Digusting Things are Just as Gross Whether They're Real or Imagined

By Andrew Moseman | August 13, 2008 3:56 pm

tongue outNo matter how hard you try, it’s often difficult to cheer yourself up from a funk just by thinking happy thoughts. But making yourself disgusted—that’s easy.

Researchers had already identified the part of the brain that activates when we feel grossed out—the anterior insula and adjacent frontal operculum, or IFO. But a Dutch study has found that even reading or thinking about something disgusting can cause the same region of the brain to light up.

The scientists put their 12 subjects through several unpleasant experiences and watched their brains on fMRI images. The subjects had to endure foul-tasting quinine on their tongues, watch movies of other disgusted people, or read a section from a story full of rather rank and vivid imagery. We won’t print the bit of vile text that the test subjects had to read, but check it out here if you have a strong stomach.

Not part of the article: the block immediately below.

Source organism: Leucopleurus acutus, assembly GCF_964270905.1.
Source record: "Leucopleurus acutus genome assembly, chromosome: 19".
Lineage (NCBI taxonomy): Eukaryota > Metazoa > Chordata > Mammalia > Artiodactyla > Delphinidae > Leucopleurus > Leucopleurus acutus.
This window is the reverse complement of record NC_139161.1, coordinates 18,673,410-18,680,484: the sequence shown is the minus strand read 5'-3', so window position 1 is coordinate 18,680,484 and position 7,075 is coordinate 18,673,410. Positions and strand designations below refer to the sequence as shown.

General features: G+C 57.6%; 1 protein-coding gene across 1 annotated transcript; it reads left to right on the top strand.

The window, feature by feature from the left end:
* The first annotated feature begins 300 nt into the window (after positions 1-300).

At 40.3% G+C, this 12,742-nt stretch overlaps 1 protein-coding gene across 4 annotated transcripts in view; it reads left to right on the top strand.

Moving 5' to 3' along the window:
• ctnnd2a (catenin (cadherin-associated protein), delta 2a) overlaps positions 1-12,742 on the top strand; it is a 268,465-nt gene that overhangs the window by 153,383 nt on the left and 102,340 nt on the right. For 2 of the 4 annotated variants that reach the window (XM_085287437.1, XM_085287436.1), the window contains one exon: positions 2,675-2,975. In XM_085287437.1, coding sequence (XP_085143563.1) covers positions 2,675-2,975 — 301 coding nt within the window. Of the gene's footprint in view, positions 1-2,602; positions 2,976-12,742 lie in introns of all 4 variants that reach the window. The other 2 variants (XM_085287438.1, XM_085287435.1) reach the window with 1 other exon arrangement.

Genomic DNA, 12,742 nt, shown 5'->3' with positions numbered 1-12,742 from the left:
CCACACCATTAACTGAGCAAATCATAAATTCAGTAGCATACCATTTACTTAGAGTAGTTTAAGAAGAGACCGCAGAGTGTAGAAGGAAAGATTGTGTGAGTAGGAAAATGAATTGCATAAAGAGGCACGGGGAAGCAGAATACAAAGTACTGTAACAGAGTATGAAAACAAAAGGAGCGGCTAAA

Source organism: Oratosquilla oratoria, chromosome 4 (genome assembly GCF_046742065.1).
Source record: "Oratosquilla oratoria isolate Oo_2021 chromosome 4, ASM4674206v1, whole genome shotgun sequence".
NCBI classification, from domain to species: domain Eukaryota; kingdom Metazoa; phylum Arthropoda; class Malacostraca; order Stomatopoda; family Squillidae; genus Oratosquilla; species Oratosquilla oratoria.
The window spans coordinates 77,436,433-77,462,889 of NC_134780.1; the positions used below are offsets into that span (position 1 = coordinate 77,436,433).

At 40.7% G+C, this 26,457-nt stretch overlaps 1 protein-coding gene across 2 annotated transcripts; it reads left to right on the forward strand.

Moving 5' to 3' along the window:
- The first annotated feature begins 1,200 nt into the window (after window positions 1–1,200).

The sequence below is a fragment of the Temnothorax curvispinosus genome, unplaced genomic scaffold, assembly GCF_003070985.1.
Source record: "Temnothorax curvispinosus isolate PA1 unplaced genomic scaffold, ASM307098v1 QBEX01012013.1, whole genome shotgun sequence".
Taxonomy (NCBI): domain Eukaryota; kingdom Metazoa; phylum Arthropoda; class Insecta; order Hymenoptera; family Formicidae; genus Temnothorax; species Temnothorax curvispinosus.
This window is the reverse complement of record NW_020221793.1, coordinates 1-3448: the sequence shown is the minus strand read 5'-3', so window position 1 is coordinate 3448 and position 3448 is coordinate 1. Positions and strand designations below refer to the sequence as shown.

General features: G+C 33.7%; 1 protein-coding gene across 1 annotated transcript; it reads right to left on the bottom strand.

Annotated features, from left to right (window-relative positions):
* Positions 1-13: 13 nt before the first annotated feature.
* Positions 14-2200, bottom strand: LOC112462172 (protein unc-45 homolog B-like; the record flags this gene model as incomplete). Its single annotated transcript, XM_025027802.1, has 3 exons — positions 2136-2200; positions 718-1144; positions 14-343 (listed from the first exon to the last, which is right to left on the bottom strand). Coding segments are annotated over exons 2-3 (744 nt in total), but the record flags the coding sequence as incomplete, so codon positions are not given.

All three activities activated the IFO, showing that our imaginations might be able to drum up as much disgust as something we see with our eyes. So if reading horror novels makes you a little sick to your stomach, now you know why—though be glad you won’t die of shock.

Image: iStockphoto

CATEGORIZED UNDER: What’s Inside Your Brain?
MORE ABOUT: emotions, senses

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